South Africa’s “Cradle of Humankind” made international news in September 2015, when South African paleontologist Lee Berger announced the discovery of a possible new human ancestor called Homo naledi.
Although the announcement drew new attention to this 47,000-hectare stretch of rolling grassland 45 minutes north of Johannesburg, the Cradle of Humankind has been a popular tourist destination for years. It boasts several interesting museums and other attractions, and became a UNESCO World Heritage Site in 1999.
The Cradle makes a perfect destination for a day trip away from Joburg, or even a full weekend escape from the city. Here are suggested itineraries for both scenarios.
Stop 1: Sterkfontein Cave. The numerous fossils and stone tools uncovered in Sterkfontein Cave are what earned the Cradle of Humankind its name. Sterkfontein has been on the archaeological map since 1947 when Dr. Robert Broom discovered “Mrs. Ples,” the most complete Australopithecus africanus skull ever found. Sterkfontein’s significance increased further with Dr. Ronald Clarke’s discovery of “Little Foot,” a virtually complete Australopithecus skeleton, between 1994 and 1998.
Today Sterkfontein is still an active archaeological site run by Witwatersrand University, as well as the best tourist attraction in the Cradle. Sterkfontein visitors have the opportunity to enjoy a small but excellent human evolution museum, followed by an hour-long tour of Sterkfontein Cave. (Wear comfortable shoes and prepare to duck into moderately tight spaces.) Guides explain the geological history of the cave and the major archaeological discoveries, and invite guests to rub either the nose or the hand on the statue of Dr. Broom at the cave’s exit. Rubbing Dr. Broom’s hand brings wisdom; rubbing his nose brings luck.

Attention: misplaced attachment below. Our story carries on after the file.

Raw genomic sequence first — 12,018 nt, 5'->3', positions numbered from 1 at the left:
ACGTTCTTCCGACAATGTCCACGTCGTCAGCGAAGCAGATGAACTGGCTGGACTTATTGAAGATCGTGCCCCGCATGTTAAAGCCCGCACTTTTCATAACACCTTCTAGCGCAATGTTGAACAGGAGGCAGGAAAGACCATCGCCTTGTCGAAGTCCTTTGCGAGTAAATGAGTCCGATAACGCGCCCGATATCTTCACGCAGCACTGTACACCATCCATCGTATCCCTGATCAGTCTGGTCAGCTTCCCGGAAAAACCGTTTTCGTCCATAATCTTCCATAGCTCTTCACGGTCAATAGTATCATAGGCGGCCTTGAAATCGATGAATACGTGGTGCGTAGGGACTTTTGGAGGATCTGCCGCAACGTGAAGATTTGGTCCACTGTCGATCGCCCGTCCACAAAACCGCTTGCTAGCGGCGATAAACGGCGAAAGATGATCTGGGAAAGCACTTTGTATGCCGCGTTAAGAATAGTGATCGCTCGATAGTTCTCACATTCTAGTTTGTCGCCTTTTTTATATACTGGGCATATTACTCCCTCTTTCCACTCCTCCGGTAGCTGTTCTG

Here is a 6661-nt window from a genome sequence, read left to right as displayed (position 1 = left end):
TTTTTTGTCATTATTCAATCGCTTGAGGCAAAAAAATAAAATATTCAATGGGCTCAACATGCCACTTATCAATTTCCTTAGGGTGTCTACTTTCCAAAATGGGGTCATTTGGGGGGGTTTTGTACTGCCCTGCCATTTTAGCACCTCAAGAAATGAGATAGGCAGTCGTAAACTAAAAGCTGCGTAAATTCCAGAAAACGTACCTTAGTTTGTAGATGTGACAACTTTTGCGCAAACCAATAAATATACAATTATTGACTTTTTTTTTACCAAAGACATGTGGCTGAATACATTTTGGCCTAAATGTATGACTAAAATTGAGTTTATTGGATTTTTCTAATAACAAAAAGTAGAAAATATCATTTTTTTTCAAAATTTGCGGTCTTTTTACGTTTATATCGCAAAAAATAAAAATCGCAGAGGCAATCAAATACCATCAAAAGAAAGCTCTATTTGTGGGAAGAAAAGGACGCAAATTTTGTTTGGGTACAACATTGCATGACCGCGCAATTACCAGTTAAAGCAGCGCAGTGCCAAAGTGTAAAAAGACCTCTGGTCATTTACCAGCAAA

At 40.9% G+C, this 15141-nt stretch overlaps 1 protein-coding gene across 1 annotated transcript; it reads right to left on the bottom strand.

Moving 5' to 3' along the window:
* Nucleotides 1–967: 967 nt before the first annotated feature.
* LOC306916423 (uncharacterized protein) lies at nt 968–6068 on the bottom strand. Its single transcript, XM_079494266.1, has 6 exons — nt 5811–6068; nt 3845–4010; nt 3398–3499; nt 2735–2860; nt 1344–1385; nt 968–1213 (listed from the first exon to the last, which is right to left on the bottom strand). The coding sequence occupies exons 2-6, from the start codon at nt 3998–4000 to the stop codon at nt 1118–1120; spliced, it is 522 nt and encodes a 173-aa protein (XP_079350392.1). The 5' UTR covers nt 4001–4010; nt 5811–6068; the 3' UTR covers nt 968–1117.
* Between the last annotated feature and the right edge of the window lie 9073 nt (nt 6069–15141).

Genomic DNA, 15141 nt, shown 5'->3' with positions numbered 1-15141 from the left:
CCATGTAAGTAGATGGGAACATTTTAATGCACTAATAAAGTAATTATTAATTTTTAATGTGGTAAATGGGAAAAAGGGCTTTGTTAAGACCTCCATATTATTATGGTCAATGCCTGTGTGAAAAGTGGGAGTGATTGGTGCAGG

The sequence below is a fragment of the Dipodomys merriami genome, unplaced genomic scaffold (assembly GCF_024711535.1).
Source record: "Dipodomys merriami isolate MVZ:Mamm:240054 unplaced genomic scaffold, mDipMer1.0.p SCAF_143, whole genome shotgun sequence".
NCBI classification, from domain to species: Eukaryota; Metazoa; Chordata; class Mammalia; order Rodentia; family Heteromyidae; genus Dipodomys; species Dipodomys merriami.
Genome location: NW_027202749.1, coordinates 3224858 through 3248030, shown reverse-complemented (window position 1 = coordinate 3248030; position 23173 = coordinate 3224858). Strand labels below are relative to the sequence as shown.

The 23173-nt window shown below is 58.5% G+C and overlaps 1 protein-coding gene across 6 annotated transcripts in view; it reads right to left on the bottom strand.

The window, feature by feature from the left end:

Expect to spend two to three hours (possibly a bit more) exploring the museum and cave at Sterkfontein.
Stop 2: Maropeng and Tumulus Restaurant. Maropeng, the official visitors center for the Cradle of Humankind, is a few kilometers (about 10 minutes’ drive) from Sterkfontein. Maropeng’s architecture is its most interesting feature: The building resembles a huge ancient burial mound, covered in grass to blend seamlessly with the grassland surrounding it. Inside Maropeng is a large interactive museum telling the story of the origin of the universe, including a slightly terrifying underground water ride through the history of the earth.
Maropeng’s exhibits are kid-friendly but also fun for adults. Depending on the group it’s possible to spend a couple of hours at Maropeng (plus lunch), combining with Sterkfontein for a perfect day trip.
A combined ticket to see both Sterkfontein and Maropeng costs R190 for adults and R120 for children, available online. Maropeng’s restaurant, Tumulus, is open for lunch and has great outdoor seating with a view of the Cradle.
In addition to Maropeng, there are a number of unique activities to fill out a full weekend in the Cradle of Humankind. Here are my suggestions for what to do and where to stay if you have more than one day.